For me it wasn't really a trick, per se. Just, more like... being smart enough allows you to simply brute force a bunch of areas witho... (read more)
Welp. I decided to do this, and here it is. I didn't take nearly enough screenshots. Some large percent of this is me writing things, some other large percent is me writing things as if I thought the outputs of OpenAI's Playground were definitely something that should be extracted/summarized/rephrased, and a small percentage is verbatim text-continuation outputs. Virtually no attempts were made to document my process. I do not endorse this as useful and would be perfectly fine if it were reign of terror'd away, though IMO it might be interesting to compare... (read more)
(I of course told my partners up front that a public essay was one possible outcome of the survey and that I would not-publish anything they flagged as private.)
Gonna guess zero. Much less costly to leave 'em in for 12 weeks for goodwill than to try to remove people in that timeframe.
Good point. Probably at least some of this. You need referrals, and I was definitely not the smartest of the people in my reference class available to refer, though maybe 3rd, and someone looking at me versus the one I know definitely had more-raw-IQ should definitely have guessed that I was more likely to pick up that particular thing.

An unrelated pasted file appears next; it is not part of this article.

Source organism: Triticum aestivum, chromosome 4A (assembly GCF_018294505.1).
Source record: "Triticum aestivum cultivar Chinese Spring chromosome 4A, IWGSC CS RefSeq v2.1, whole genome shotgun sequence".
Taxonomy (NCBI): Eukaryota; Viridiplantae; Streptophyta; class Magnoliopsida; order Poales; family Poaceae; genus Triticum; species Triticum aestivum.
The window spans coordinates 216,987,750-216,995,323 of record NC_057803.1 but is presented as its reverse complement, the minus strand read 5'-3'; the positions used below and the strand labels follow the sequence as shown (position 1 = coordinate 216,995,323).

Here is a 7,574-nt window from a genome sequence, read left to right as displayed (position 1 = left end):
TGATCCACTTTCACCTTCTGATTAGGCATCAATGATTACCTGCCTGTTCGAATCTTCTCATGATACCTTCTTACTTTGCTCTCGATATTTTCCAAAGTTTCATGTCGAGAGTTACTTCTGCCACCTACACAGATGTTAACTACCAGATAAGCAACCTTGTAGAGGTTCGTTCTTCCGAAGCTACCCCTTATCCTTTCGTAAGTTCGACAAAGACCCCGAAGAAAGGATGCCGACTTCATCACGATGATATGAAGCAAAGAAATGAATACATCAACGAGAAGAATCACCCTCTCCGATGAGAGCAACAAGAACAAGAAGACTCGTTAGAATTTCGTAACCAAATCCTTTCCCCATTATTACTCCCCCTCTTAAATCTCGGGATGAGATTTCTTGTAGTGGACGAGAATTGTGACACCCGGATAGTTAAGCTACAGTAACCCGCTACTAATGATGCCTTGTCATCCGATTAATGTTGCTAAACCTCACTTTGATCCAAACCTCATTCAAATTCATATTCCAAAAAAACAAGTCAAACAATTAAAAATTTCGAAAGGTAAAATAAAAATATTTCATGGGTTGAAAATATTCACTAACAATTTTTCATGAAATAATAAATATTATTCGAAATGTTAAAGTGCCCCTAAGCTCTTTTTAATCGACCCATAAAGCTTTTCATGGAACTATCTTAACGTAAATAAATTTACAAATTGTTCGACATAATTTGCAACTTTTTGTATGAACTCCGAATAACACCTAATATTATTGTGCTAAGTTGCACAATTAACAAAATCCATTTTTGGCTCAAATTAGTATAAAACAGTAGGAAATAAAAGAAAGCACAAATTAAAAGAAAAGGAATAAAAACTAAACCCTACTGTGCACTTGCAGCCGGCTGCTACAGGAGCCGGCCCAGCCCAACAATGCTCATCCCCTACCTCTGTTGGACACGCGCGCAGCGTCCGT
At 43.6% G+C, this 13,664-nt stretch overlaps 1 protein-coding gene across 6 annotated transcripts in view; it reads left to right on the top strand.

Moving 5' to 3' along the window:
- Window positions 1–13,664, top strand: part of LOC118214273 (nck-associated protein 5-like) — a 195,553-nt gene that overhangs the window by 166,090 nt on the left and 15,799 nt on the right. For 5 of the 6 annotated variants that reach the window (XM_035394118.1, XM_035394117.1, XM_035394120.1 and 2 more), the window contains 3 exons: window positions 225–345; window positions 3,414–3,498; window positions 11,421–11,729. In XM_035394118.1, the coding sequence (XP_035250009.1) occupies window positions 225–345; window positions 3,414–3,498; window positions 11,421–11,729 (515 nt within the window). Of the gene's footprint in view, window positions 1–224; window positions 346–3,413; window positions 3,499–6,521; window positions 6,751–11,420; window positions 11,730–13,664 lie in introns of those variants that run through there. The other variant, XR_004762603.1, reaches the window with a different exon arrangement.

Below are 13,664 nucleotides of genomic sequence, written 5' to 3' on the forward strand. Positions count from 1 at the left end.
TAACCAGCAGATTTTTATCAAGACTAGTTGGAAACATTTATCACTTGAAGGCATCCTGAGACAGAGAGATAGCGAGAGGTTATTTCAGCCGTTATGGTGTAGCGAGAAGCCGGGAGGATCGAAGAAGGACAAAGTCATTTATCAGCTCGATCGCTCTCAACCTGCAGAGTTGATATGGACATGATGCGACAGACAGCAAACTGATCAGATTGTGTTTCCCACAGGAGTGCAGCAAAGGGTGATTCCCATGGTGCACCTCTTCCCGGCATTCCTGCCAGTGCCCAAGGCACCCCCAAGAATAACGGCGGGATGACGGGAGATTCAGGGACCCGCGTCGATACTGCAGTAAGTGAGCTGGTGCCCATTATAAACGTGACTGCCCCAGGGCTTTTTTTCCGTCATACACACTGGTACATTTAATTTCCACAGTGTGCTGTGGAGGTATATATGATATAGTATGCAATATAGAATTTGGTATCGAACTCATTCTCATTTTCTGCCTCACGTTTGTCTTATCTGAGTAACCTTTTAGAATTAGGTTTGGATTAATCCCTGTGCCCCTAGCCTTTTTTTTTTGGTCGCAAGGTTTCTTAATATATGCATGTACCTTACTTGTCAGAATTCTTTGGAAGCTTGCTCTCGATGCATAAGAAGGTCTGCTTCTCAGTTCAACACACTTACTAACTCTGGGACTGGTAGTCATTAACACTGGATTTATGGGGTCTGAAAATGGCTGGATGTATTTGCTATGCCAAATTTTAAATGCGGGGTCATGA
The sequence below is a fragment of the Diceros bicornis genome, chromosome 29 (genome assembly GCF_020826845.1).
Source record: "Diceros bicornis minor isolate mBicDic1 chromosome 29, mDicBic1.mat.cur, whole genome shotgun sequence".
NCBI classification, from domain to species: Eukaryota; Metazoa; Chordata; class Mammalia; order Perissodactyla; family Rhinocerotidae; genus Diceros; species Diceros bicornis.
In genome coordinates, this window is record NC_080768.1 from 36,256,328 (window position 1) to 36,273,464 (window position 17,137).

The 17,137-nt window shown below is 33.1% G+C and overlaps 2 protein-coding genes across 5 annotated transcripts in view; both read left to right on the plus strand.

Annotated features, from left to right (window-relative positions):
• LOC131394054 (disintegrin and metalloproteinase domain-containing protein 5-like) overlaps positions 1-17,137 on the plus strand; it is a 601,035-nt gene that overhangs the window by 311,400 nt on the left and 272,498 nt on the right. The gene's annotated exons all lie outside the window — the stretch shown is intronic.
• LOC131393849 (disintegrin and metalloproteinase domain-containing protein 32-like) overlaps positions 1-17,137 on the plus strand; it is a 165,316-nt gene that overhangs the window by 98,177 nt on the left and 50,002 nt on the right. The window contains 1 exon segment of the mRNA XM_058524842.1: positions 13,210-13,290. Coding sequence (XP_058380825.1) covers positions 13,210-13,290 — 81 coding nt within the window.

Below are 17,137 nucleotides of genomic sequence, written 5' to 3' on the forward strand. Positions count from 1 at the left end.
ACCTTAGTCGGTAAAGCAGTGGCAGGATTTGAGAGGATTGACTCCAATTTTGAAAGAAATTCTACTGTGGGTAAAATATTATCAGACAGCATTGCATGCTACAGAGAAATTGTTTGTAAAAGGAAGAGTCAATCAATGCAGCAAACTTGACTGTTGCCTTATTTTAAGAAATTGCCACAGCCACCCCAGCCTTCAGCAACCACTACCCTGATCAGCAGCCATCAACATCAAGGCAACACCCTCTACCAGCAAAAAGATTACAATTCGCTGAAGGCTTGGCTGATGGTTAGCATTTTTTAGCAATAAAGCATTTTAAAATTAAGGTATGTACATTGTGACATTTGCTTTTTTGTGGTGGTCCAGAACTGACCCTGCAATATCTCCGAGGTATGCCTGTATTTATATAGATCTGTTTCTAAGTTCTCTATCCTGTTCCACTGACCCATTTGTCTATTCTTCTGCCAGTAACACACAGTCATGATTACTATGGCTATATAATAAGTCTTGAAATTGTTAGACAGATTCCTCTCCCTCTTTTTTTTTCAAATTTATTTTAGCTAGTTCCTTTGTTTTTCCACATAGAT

It's also possible I'm someone "amenable" to this mindset and that was just the "on switch". DSP, by the way.
But yeah I could see a post on... cryptanalysis, and finding and minimizing attack surfaces, without necessarily having an attack in mind, and a hindsight-view story of what first caused me to think in that way.
But in general I liked the setup a lot!
Security mindset seems highly related, and the training thing here seems like it shouldn’t be that hard? Certainly it seems very easy compared to the problem the trained people will then need to solve, and I think Eliezer has de facto trained me a substantial amount in this skill through examples over the years. There was a time I didn’t have security mindset at all, and now I have at least some such mindset, and some ability to recognize lethal issues others are missing. He doesn’t say how many other people he knows who have the abilities referred to here